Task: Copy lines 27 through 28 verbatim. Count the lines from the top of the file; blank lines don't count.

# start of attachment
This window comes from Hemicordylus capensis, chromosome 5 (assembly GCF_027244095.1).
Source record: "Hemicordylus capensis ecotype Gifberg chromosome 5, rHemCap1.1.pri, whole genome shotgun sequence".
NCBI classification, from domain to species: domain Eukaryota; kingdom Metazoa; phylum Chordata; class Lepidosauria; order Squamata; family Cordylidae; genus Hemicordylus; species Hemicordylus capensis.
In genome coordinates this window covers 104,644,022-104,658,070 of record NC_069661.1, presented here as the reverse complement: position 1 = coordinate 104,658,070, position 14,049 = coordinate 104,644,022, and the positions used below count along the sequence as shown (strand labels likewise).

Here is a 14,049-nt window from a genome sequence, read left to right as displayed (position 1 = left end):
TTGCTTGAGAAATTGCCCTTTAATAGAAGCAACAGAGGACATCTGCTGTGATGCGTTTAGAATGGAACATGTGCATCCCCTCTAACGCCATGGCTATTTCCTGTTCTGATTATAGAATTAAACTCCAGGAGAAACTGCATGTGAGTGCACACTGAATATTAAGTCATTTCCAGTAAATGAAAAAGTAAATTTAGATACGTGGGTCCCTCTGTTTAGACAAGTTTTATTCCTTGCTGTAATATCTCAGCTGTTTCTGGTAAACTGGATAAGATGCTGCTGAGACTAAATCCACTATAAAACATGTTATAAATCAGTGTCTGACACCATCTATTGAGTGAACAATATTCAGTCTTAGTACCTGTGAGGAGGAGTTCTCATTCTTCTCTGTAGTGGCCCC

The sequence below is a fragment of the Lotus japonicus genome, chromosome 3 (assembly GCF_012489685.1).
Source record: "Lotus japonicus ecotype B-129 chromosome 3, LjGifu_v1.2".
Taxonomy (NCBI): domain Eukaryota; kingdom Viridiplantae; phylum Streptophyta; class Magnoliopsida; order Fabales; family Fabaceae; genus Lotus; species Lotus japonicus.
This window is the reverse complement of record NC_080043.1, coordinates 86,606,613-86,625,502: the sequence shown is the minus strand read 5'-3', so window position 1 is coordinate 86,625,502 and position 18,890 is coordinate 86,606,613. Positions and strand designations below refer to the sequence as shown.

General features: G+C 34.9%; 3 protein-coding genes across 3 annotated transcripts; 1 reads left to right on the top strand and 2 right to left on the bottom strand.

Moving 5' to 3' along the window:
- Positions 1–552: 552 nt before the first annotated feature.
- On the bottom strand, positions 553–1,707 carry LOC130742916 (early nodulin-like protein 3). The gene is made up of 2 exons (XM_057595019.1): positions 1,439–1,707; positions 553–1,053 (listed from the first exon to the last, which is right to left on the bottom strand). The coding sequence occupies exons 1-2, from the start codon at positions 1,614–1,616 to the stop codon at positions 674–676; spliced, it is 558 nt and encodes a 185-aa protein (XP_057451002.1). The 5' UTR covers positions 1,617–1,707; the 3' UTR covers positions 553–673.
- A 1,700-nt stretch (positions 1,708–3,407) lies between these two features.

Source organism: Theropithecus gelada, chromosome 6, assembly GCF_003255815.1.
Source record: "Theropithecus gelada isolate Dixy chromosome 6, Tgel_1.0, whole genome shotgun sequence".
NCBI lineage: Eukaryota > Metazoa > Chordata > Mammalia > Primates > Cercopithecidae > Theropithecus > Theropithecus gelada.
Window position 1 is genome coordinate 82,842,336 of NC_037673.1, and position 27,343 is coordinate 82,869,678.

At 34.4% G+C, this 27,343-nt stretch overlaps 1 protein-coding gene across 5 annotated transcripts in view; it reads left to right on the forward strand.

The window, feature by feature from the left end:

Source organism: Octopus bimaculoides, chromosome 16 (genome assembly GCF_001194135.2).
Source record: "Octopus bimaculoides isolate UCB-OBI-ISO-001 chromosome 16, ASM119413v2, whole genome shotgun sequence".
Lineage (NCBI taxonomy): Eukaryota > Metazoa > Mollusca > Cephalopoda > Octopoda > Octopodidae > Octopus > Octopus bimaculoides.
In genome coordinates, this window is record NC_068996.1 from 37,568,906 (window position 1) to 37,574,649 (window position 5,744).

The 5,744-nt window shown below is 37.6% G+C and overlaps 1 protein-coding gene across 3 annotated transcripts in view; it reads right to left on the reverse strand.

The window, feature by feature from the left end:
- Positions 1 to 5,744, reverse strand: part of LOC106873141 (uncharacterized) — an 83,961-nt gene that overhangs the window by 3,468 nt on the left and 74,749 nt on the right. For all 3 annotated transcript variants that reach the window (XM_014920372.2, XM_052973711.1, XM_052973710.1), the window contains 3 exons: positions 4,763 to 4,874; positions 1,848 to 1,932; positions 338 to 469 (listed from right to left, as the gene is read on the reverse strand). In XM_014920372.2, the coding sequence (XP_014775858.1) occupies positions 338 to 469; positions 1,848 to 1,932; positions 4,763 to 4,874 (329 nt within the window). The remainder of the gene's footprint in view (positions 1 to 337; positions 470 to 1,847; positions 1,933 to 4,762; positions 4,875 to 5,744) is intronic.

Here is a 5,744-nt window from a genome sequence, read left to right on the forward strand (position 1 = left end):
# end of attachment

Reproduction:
The window, feature by feature from the left end:
- Positions 1 to 5,744, reverse strand: part of LOC106873141 (uncharacterized) — an 83,961-nt gene that overhangs the window by 3,468 nt on the left and 74,749 nt on the right. For all 3 annotated transcript variants that reach the window (XM_014920372.2, XM_052973711.1, XM_052973710.1), the window contains 3 exons: positions 4,763 to 4,874; positions 1,848 to 1,932; positions 338 to 469 (listed from right to left, as the gene is read on the reverse strand). In XM_014920372.2, the coding sequence (XP_014775858.1) occupies positions 338 to 469; positions 1,848 to 1,932; positions 4,763 to 4,874 (329 nt within the window). The remainder of the gene's footprint in view (positions 1 to 337; positions 470 to 1,847; positions 1,933 to 4,762; positions 4,875 to 5,744) is intronic.